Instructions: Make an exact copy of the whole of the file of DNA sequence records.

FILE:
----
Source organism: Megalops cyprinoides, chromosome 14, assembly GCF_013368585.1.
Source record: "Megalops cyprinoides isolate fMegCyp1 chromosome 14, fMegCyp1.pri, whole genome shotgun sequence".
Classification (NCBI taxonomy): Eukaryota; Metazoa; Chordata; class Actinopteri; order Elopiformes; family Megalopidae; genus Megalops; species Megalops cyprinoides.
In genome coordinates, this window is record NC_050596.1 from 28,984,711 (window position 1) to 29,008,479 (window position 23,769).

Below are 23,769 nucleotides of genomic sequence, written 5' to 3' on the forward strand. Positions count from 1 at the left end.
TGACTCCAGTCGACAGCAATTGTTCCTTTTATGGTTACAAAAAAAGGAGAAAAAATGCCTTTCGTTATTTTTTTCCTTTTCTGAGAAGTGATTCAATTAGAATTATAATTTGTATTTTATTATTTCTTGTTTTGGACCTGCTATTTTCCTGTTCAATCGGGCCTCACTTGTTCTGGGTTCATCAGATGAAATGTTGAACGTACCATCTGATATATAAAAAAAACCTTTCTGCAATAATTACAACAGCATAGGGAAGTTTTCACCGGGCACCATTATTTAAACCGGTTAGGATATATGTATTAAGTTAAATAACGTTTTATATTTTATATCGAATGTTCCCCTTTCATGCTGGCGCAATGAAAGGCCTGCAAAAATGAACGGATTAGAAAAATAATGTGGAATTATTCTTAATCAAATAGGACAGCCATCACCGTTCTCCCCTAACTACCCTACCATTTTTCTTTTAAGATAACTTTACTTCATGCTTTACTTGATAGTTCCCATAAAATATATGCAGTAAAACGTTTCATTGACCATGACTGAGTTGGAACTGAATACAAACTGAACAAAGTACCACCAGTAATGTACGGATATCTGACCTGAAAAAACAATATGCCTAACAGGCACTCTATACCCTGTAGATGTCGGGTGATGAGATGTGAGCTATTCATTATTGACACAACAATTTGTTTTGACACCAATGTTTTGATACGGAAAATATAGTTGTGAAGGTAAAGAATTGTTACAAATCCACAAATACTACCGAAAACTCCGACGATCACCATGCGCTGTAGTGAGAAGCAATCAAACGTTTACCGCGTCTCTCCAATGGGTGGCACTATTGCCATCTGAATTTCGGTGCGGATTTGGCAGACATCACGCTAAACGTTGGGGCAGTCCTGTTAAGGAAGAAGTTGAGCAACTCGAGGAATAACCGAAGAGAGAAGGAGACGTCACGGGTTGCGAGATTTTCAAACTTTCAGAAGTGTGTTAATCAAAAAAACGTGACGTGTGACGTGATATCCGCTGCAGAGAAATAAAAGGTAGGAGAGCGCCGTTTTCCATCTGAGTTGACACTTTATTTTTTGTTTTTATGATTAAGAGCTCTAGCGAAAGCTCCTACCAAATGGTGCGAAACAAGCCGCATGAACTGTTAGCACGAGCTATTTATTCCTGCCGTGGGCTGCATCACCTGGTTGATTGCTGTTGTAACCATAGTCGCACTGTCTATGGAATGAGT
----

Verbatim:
Source organism: Megalops cyprinoides, chromosome 14, assembly GCF_013368585.1.
Source record: "Megalops cyprinoides isolate fMegCyp1 chromosome 14, fMegCyp1.pri, whole genome shotgun sequence".
Classification (NCBI taxonomy): Eukaryota; Metazoa; Chordata; class Actinopteri; order Elopiformes; family Megalopidae; genus Megalops; species Megalops cyprinoides.
In genome coordinates, this window is record NC_050596.1 from 28,984,711 (window position 1) to 29,008,479 (window position 23,769).

Below are 23,769 nucleotides of genomic sequence, written 5' to 3' on the forward strand. Positions count from 1 at the left end.
TGACTCCAGTCGACAGCAATTGTTCCTTTTATGGTTACAAAAAAAGGAGAAAAAATGCCTTTCGTTATTTTTTTCCTTTTCTGAGAAGTGATTCAATTAGAATTATAATTTGTATTTTATTATTTCTTGTTTTGGACCTGCTATTTTCCTGTTCAATCGGGCCTCACTTGTTCTGGGTTCATCAGATGAAATGTTGAACGTACCATCTGATATATAAAAAAAACCTTTCTGCAATAATTACAACAGCATAGGGAAGTTTTCACCGGGCACCATTATTTAAACCGGTTAGGATATATGTATTAAGTTAAATAACGTTTTATATTTTATATCGAATGTTCCCCTTTCATGCTGGCGCAATGAAAGGCCTGCAAAAATGAACGGATTAGAAAAATAATGTGGAATTATTCTTAATCAAATAGGACAGCCATCACCGTTCTCCCCTAACTACCCTACCATTTTTCTTTTAAGATAACTTTACTTCATGCTTTACTTGATAGTTCCCATAAAATATATGCAGTAAAACGTTTCATTGACCATGACTGAGTTGGAACTGAATACAAACTGAACAAAGTACCACCAGTAATGTACGGATATCTGACCTGAAAAAACAATATGCCTAACAGGCACTCTATACCCTGTAGATGTCGGGTGATGAGATGTGAGCTATTCATTATTGACACAACAATTTGTTTTGACACCAATGTTTTGATACGGAAAATATAGTTGTGAAGGTAAAGAATTGTTACAAATCCACAAATACTACCGAAAACTCCGACGATCACCATGCGCTGTAGTGAGAAGCAATCAAACGTTTACCGCGTCTCTCCAATGGGTGGCACTATTGCCATCTGAATTTCGGTGCGGATTTGGCAGACATCACGCTAAACGTTGGGGCAGTCCTGTTAAGGAAGAAGTTGAGCAACTCGAGGAATAACCGAAGAGAGAAGGAGACGTCACGGGTTGCGAGATTTTCAAACTTTCAGAAGTGTGTTAATCAAAAAAACGTGACGTGTGACGTGATATCCGCTGCAGAGAAATAAAAGGTAGGAGAGCGCCGTTTTCCATCTGAGTTGACACTTTATTTTTTGTTTTTATGATTAAGAGCTCTAGCGAAAGCTCCTACCAAATGGTGCGAAACAAGCCGCATGAACTGTTAGCACGAGCTATTTATTCCTGCCGTGGGCTGCATCACCTGGTTGATTGCTGTTGTAACCATAGTCGCACTGTCTATGGAATGAGT